Tens of thousands of Tamil Canadians took to the streets of Canada's largest city Monday afternoon to protest against the murderous assault the Sri Lankan army is mounting against the largely defenceless Tamil population in the north of the island state.
The demonstrators, who formed a 7-kilometer human-chain stretching across much of downtown Toronto, included workers, students and entire families. Many reported having relatives who have been killed or wounded during the Sri Lankan government's current offensive, which has involved indiscriminate shelling and strafing of civilian areas, a blockade of essential supplies, and a campaign of violence and threats aimed at forcing aid organizations to flee all areas outside government control.
While the demonstration expressed the anger and outrage of Tamil Canadians over the quarter-century long war, it was politically controlled by supporters and agents of the national-separatist Liberation Tamils of Tiger Eelam (LTTE). Organizers distributed LTTE flags and placards bearing the portrait of LTTE leader Prabakharan. Other printed placards proclaimed, "The LTTE is the sole representative of the Tamil people" and "The LTTE is our Saviour."
The organizers directed the demonstrators to appeal to Canada's Conservative government, the Obama administration and other imperialist governments to place pressure on the Sri Lankan government to accept a ceasefire and recognize the rights of the Tamils, although these governments have aided and abetted the Sri Lankan state in its racist war. In Canada's case, the government has declared the LTTE a "terrorist organization," thereby lending political support to the Sri Lankan government's repudiation of a 2002 ceasefire agreement, and sought to choke off financial support for the LTTE from Tamil Canadians by making it a "terrorist crime" to donate to the LTTE or any aligned organization.
Nevertheless, the demonstration organizers handed out Canadian flags and led the crowd in chants of "Canada, Canada, Canada."
The LTTE's perspective of currying favor with imperialist governments is not just a response to the desperate military situation it now confronts as a result of the Sri Lankan military offensive. In keeping with its aim of carving out an ethnically based capitalist nation-state in the island's north and east, the LTTE has always sought to win the patronage of India and one or more of the great powers.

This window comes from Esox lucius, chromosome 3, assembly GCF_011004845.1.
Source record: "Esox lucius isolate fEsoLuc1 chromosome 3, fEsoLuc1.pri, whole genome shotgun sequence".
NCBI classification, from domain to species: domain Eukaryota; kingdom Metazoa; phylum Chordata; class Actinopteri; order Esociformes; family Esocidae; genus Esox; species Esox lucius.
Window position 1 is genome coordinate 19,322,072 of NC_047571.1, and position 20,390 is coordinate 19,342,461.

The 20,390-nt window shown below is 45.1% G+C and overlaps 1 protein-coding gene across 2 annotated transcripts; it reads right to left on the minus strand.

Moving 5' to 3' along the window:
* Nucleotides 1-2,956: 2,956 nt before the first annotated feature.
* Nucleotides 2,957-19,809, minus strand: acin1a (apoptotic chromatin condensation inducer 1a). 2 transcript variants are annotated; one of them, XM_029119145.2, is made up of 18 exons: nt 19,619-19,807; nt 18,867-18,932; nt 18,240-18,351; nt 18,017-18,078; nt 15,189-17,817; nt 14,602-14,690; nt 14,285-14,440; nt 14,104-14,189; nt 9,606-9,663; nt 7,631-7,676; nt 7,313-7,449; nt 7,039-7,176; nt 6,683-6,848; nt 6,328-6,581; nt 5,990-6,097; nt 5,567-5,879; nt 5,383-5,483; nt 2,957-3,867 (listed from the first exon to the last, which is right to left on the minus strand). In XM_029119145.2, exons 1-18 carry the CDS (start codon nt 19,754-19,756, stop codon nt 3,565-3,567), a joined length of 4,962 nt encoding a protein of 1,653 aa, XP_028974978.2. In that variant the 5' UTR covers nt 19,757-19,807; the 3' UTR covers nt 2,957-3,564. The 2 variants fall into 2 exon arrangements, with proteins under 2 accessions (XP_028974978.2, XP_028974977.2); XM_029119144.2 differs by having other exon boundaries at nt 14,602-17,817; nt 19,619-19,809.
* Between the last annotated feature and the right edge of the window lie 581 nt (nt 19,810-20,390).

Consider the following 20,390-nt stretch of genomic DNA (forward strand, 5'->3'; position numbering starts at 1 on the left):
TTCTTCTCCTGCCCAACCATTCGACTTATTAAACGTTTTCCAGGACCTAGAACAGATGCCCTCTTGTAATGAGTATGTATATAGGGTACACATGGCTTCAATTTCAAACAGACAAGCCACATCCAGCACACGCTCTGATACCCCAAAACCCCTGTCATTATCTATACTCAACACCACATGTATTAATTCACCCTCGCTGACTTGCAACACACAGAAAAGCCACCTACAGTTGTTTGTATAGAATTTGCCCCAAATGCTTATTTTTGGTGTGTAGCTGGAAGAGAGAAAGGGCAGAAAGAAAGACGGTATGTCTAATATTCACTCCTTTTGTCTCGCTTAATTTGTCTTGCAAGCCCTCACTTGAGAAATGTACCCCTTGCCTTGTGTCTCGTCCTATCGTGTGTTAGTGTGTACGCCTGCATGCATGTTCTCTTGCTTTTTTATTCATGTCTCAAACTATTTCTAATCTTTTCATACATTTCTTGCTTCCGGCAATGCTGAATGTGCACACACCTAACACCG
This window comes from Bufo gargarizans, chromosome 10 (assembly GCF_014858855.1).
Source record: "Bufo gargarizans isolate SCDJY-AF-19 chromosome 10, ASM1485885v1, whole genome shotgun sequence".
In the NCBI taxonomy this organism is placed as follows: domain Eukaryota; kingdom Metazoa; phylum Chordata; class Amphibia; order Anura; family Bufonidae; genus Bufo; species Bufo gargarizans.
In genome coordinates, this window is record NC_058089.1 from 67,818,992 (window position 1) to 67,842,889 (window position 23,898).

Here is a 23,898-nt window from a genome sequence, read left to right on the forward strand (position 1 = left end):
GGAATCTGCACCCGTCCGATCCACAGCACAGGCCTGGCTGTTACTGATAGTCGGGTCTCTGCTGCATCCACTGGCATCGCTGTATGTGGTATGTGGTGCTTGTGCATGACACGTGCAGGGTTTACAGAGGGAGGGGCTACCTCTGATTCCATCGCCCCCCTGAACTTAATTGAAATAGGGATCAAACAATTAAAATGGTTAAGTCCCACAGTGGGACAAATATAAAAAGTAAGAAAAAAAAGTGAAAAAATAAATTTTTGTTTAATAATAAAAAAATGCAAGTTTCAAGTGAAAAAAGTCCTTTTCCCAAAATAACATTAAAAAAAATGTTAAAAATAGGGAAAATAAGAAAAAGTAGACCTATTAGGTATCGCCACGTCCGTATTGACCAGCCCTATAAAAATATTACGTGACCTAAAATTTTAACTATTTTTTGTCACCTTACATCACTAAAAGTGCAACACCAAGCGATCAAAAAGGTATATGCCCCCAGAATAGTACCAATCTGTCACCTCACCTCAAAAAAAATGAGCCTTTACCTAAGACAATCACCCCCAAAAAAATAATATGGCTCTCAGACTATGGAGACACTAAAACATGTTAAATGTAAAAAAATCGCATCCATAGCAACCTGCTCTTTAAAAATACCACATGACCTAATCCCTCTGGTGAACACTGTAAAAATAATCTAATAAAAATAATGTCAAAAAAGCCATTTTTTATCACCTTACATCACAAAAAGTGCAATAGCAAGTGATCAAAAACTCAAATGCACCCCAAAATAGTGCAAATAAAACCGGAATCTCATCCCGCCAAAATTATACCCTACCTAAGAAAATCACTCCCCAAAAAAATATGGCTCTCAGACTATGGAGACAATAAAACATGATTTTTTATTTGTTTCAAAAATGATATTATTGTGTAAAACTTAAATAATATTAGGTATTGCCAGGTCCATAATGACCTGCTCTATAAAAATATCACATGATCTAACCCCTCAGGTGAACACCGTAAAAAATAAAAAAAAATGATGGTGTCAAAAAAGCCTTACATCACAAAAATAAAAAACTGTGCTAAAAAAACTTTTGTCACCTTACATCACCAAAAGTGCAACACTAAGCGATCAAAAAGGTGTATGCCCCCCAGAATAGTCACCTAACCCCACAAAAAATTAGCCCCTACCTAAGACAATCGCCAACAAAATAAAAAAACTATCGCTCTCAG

And in the diaspora, LTTE supporters have developed close ties to various big business parties, in Canada particularly with the Liberals.
The demonstration organizers' pathetic attempt to ingratiate themselves with the Canadian ruling elite was the flip side of their use of violence against their working class opponents.
Agents of the LTTE surrounded and attacked supporters of the Socialist Equality Party (SEP) so as to prevent them from distributing a World Socialist Web Site statement titled "Troops out of north and eastern Sri Lanka!"
The statement elaborates the socialist perspective to end the war and secure the democratic rights and basic social needs of Tamils and all the people of Sri Lanka. It places full responsibility for the war on the Sinhala bourgeoisie, which has systematically discriminated against the Tamil minority since independence in 1948, whipping up anti-Tamil chauvinism to divide and rule the working class and oppressed masses. It indictes the imperialist powers, including Canada's Harper government, for their complicity in the war, then summarizes the socialist critique of the LTTE's nationalist politics made by the Socialist Equality Party of Sri Lanka.
"The LTTE's own communal perspective," reads the statement, "renders it incapable of making any appeal to the Sinhala working class and peasantry, which it blames for the repression and war. Its violent attacks on Sinhalese civilians have only played directly into the hands of the Sinhalese extremists and militarists.
"Above all the disintegration of the LTTE and its inability to provide any way forward for the Tamil people makes clear that Tamil workers and peasants require a new strategy. The real ally of the Tamil people is the international working class—the only force capable of putting an end to the bloody disaster in Sri Lanka and developing a genuine struggle against capitalism, the source of racialism and war." (For the full statement, see "Troops out of north and eastern Sri Lanka!")